A couple of weeks ago I had a few moments to sit quietly and read the news – a rare event since my two (shortly to be three!) boys were born.
Usain Bolt had just dominated the athletics world championships (again) and I came across this fantastic piece by David Rhodes* at the BBC.
(http://www.bbc.co.uk/news/magazine-34089451). In it he asks:
How does Usain Bolt run so fast?
Now if you give that some thought (and you haven’t clicked on the article) you might come up with the following answer:
“He must move his legs quicker than everyone else, thereby taking more strides and going faster than everyone else.”
But… he doesn’t.
Turns out that he doesn’t move his legs any quicker than others – the difference is that he takes longer and more powerful strides. So he actually takes fewer strides than others. An amateur runner average between 50 and 55 steps to complete 100m sprint.
An elite sprinter takes around 45 steps.
Usain Bolt…? 41 steps.
What does this mean (other than Usain Bolt is awesome)?
It means that the quality of the stride is far more important than the speed of the legs. In fact, taking fewer strides is the key to success here.
Let’s think about how that relates to a process at work. We are fixated on measuring speed (how fast the legs are running) when really, the true measure of success is the quality of performance.
Hopefully, that doesn’t come as a shock to you. So why is this still the case?
Wander down to any operational part of your organisation and ask them how they are performing. I’m willing to bet you their answer will be based on some sort of service level performance.
- We’ve answered 97% of calls today.
- We’ve processed 174 accounts this week.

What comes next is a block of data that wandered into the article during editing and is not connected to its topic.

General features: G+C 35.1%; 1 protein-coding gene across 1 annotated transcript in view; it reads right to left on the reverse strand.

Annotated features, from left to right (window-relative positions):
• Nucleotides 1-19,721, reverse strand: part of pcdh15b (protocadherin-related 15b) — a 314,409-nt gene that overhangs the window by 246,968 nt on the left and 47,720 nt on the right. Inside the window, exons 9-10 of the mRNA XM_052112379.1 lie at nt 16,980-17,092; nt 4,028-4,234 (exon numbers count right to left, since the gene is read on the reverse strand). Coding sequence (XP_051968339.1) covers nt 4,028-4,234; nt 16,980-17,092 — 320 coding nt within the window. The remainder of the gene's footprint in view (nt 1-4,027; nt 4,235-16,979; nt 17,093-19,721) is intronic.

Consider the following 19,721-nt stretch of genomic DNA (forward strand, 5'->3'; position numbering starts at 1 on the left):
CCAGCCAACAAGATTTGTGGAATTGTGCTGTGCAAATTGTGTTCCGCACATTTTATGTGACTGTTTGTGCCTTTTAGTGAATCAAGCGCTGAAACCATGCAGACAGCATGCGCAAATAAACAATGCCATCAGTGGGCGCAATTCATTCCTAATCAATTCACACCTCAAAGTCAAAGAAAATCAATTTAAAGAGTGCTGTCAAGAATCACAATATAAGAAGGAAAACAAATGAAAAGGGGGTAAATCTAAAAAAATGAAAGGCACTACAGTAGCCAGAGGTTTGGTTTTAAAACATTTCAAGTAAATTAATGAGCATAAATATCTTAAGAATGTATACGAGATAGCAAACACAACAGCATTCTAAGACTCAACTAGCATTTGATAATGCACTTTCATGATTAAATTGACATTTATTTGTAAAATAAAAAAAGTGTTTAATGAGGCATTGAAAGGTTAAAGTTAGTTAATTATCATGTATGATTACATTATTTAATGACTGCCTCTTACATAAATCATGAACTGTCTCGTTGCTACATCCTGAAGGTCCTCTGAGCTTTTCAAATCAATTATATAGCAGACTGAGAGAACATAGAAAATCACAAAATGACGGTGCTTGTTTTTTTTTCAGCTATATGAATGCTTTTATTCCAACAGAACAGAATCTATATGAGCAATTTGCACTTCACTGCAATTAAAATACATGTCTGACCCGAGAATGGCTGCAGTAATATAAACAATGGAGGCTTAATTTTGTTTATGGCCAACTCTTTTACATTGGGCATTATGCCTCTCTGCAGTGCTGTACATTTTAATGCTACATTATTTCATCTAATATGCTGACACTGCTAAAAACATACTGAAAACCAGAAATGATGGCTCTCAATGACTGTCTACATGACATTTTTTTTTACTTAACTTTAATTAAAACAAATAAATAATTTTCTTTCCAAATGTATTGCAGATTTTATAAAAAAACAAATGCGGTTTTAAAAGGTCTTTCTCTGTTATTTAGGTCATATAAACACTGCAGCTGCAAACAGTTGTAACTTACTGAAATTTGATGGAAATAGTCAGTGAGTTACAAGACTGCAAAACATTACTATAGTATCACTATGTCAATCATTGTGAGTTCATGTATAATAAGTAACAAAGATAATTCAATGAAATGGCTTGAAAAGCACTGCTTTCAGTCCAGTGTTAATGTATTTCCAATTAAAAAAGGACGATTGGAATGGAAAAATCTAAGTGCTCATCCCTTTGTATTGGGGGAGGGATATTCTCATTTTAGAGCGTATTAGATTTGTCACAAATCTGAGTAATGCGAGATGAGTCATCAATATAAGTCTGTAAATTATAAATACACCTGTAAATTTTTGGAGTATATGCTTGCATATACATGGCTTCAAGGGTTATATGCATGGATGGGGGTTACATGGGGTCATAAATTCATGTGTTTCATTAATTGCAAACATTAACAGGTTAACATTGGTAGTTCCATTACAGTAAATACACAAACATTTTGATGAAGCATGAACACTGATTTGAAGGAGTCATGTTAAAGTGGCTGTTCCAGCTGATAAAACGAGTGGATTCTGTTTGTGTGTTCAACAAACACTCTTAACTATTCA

- Our average processing time is 21 days at the moment.
Good for you. How well did you do any of those things?
- What was the quality of service provided on those calls? Did you deliver to their needs?
- Were those accounts processed accurately or will it lead to irate callers?
- Of those applications you process, how many were right the first time?
The reason we’re still focused on the wrong measures is simply that one is easy to measure and the other is much harder to measure.
Systems track volumes really well. It’s quantitative. If I said we answered 97% of calls, everyone immediately understands what I am talking about.
But systems don’t track qualitative data very well. It’s subjective. If I said our application quality was 62%, no one has a clue what that means without understanding the methodology used to measure quality. How was it scored, calibrated, repeated, sampled etc?
It’s the hard measures to track that are one the ones that ultimately have more meaning. Next time you’re in a position to look at operational performance, think about whether you’re looking at how fast the legs are moving, or if you are looking at the quality of the strides taken.
*With thanks to David Rhodes & the BBC.